Despite conflicting evidence about the worth of antidepressants in humans, they totally work for fish, according to this NPR report that fish exposed to antidepressants live longer and better lives.
This is not totally surprising to those of us who follow the IgNobel Awards for Science, which was granted years ago to researchers who found that clams on Prozac become sex machines–
Peter Fong has found that when clams are under the influence of the antidepression medicine, they go into reproductive overdrive. Within a few hours, out pop baby clams.
The phenomenon is not unique to the fingernail clams that thrive in the creek that runs through this town’s famous battlefields. When Fong, a biologist at Gettysburg College, feeds Prozac to another species – zebra mussels – they spew sperm and eggs all over the place.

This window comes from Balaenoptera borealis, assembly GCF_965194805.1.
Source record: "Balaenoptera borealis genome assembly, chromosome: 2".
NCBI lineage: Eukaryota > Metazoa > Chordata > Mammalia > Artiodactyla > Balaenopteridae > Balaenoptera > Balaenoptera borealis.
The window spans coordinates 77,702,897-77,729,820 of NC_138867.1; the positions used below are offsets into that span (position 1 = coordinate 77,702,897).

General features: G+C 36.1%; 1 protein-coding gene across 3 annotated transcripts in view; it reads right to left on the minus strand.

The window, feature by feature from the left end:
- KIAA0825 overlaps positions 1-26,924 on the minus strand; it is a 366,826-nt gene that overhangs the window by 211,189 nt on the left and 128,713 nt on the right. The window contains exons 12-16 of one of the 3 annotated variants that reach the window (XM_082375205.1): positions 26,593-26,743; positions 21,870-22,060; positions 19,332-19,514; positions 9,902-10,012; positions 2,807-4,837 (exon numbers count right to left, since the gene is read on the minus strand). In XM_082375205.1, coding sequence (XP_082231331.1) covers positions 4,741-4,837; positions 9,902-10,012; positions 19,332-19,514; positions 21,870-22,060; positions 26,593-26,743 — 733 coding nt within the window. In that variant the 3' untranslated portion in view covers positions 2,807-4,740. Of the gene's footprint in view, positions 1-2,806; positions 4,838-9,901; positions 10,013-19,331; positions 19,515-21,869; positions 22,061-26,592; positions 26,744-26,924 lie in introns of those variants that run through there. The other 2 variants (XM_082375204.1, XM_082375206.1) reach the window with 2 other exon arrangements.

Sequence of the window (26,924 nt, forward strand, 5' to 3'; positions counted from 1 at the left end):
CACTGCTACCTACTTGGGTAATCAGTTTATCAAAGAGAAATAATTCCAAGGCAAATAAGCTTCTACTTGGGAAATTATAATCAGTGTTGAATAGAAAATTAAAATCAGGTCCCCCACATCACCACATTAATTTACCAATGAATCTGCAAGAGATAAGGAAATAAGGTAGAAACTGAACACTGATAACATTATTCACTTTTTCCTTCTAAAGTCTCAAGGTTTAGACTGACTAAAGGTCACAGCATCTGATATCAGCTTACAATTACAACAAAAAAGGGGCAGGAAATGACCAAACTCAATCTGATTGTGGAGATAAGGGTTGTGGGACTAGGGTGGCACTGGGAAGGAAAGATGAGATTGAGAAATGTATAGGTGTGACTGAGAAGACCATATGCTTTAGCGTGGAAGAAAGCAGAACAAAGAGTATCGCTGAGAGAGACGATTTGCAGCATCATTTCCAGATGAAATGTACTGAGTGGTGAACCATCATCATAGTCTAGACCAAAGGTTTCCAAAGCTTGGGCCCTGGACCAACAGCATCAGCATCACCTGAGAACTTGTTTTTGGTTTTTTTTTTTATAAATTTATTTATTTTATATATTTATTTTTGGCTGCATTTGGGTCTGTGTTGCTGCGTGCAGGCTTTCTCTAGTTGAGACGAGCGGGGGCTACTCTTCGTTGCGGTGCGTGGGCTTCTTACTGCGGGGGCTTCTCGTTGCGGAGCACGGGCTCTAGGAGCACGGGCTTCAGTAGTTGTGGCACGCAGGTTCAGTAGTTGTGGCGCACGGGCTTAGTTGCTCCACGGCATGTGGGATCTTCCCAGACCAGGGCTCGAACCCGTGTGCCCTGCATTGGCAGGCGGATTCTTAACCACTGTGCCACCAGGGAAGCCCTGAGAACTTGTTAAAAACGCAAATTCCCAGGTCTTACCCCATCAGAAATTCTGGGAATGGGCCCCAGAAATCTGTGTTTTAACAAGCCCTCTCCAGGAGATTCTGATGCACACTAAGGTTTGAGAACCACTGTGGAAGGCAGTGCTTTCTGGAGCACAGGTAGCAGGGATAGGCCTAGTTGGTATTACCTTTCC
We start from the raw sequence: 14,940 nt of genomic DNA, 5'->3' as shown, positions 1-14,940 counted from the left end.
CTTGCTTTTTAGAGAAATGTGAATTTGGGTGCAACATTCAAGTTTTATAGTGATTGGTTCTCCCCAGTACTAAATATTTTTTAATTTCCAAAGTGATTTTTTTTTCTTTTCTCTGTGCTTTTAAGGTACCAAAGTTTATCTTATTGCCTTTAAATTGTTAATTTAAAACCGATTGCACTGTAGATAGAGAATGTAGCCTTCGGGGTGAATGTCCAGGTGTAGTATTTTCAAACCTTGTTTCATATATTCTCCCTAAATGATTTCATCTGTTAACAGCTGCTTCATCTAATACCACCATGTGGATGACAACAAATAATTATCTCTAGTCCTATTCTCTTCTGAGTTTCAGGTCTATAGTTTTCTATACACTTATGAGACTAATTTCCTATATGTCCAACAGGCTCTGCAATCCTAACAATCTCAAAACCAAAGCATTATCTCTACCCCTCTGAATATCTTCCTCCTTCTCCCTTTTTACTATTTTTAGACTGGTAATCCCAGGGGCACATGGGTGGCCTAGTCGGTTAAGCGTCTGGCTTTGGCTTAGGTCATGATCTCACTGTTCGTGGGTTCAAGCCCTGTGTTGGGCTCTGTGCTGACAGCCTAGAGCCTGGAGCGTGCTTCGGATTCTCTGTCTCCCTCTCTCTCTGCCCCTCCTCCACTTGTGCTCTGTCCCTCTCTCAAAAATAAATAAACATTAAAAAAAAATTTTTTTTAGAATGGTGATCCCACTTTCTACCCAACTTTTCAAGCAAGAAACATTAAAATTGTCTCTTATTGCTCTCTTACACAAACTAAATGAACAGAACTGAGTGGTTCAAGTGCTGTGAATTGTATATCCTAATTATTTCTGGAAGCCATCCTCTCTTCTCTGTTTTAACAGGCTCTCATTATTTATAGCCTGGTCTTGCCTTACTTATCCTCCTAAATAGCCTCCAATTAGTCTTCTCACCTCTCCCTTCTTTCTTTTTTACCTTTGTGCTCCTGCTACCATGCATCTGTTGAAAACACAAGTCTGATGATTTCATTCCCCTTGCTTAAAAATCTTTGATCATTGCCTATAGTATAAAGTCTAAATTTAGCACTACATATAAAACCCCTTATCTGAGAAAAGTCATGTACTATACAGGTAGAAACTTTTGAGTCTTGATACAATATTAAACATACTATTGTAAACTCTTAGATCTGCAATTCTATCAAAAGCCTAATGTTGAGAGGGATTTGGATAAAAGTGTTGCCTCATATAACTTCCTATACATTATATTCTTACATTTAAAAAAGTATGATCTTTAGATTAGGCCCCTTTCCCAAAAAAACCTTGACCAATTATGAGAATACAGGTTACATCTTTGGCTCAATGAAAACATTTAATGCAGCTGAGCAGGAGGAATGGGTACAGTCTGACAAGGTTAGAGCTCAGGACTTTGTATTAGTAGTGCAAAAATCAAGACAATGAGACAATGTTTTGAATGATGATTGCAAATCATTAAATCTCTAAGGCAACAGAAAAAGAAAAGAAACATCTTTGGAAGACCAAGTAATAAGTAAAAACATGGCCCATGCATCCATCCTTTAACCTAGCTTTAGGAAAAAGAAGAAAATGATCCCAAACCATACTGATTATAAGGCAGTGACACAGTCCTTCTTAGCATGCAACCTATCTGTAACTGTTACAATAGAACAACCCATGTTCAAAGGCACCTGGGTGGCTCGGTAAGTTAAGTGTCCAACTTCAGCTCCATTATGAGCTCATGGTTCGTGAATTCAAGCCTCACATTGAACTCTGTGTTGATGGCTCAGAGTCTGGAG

“The clams have sex with themselves, so they don’t need to find another clam to do it,” Fong explained as he drove his truck out to Marsh Creek recently for one of the year’s early clam sorties.
That answers my question of how a bivalve with no way to move manages to find a mate.
The most super of the super moons happens tomorrow night. Some snarky astronomer on NPR said he would challenge anyone to tell the difference between an ordinary full moon and the supermoon, but think about it. The full moon is the ordinary miracle that goes unnoticed every month. It just needed some buzz and PR.
It’s a Sunny Saturday, not too hot, perfect weather for the Foo Fest, the artist’s block party at AS220 in Downtown Providence. 1pm-1am,music,art,food,banned books, T-shirts and more.
It’s a short walk from Empire St. to Waterfire, which lights tonight at sunset, 7:55pm.
Moonrise is 6:53pm and it’s 97% full. If it remains clear it should appear in the dusky sky over college hill just before the braziers are lit.
Today’s Tarot, III of Cups, celebrates Sunny Saturday. What more can I say?